Whatever Happened To Rich Media?

For many years the rich-media space was a hotbed of activity. All the usual suspects were out in the marketplace duking it out for the top spot. Eyeblaster, Eyewonder, Pointroll, Klipmart, United Virtualities, Doubleclick: all of these companies were investing in new technology and the development of new ideas that would make digital creative units pop and generate impact in the eyes of the consumer. Yet somewhere along the way, through consolidation and a focus on data and ad networks, they seem to have lost their luster.

You may argue, but let me make my case.

When was the last time you heard of a truly innovative development in rich media? When was the last time a rich media company pitched you on an idea that was groundbreaking and truly unique?

The category itself suffers from a sense of pessimism, and the selection of a rich-media partner these days tends to come down to two things: relationships and price. Media strategists recommend the companies and people they like doing business with and the partners that can come to the table with the most efficient pricing. There is very little reason to pay a premium for a service that has become commoditized, and the category is not doing much to prove this model wrong.



The apparent growth in the category is coming from these companies morphing into traditional ad servers. This is indeed an opportunity, because some digital players don't want to partner with the big dogs (namely Google/Doubleclick and Atlas). While I recognize that ad serving is a huge opportunity and a natural complement for rich-media vendor services, isn't that a step backwards?

You can't tell me that we've seen all of the innovation we're going to see in rich media. I can't live with the thought that what we have now is what we'll have in the years to come. Is the Web page as it stands the way the Web page will be in the future? What happened to offering rich media across multiple platforms, including location-based screens, mobile and integrated into video? What about the development of truly socially enabled units that integrate Facebook Connect and other elements so integral to the growth of the Web? What about just giving us something different?

The ad network space may have something to do with this, as most ad networks have restrictions on the size and capabilities that rich media can have, and far too many media plans are reliant on ad network buys. Still, I have to believe the future involves more creativity than that. The future of digital advertising involves syndication of content and social functionality, and rich media needs to start thinking that way as well.

The immediate response to this article will be postings on the Spin Board and direct emails to my inbox from rich-media salespeople wanting to share all of the "innovation" in their models. But before you hit send on that message, I would ask you to take an objective eye to your offering. Are you really doing something different, or are you splitting hairs on an already established idea? Innovation can be painful, and sometimes you need to hear some painful words in order to take that exciting step forward. Maybe this is that time?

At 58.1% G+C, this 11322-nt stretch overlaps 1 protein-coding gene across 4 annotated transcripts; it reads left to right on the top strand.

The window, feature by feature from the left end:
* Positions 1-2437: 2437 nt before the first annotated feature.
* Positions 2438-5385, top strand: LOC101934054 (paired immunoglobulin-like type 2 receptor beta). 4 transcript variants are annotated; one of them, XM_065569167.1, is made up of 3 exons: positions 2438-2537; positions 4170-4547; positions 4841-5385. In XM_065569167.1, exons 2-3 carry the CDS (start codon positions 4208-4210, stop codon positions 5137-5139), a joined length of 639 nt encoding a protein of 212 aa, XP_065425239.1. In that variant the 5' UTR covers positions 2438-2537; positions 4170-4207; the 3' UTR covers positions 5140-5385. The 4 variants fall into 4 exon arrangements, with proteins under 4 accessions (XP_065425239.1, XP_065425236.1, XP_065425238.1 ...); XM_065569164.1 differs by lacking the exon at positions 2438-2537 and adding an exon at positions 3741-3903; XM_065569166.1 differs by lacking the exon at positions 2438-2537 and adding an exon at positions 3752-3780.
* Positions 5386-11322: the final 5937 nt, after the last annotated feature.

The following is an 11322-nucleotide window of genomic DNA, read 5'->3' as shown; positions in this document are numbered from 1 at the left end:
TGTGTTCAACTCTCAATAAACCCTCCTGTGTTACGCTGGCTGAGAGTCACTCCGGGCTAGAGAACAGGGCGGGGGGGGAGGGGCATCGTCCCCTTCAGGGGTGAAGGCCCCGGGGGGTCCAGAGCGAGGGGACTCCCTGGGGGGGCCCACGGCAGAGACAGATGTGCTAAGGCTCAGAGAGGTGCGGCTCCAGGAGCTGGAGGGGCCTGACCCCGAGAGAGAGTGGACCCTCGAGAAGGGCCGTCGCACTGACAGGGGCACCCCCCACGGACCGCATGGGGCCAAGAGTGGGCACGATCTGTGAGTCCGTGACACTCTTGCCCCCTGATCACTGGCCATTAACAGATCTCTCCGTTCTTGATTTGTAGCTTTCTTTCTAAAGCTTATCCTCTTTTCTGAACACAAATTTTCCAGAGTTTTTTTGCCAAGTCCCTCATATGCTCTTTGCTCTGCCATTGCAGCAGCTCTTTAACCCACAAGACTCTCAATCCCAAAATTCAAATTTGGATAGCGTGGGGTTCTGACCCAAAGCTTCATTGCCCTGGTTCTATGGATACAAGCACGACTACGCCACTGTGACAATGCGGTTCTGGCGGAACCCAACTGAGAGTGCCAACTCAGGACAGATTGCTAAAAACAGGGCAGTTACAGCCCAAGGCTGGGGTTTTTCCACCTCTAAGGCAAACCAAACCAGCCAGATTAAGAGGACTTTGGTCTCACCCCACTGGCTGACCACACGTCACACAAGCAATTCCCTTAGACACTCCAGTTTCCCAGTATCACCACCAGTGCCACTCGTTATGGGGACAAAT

Have you seen anything exciting in rich media as of late? Let us know!

12 comments about "Whatever Happened To Rich Media? ".
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  1. John Friesen from Blue Giant Media, March 3, 2010 at 1:55 p.m.

    Hmmm. I don't see much wrong with "web pages" as a communication medium that attention to usability can't fix. I'm not sure about all the rich media bells and whistles, though. Just because it is possible to do amazing things doesn't mean there is a large market for it. Take books, for instance, a tried and true medium: print on paper bound in a cover of some kind. I remember experiments with unbound books that permitted you to shuffle the pages for a "new and unique" read every time you picked it up -- sort of a 'rich media' book experience. Don't see them around any more. In other words, I don't think I care a swallow's fart about rich media, unless it is happening so naturally that I'm not really conscious of it, but just using it.

  2. Walter Sabo from SABO media, March 3, 2010 at 1:57 p.m.

    The key word is "technology" the investors tragically wasted their money on developing tech and patents and not content and not supporting creatives. Always the fatal error. Want to see your money vanish? Place it on the "sure bet" of proprietary hardware and patents.

  3. The digital Hobo from, March 3, 2010 at 2 p.m.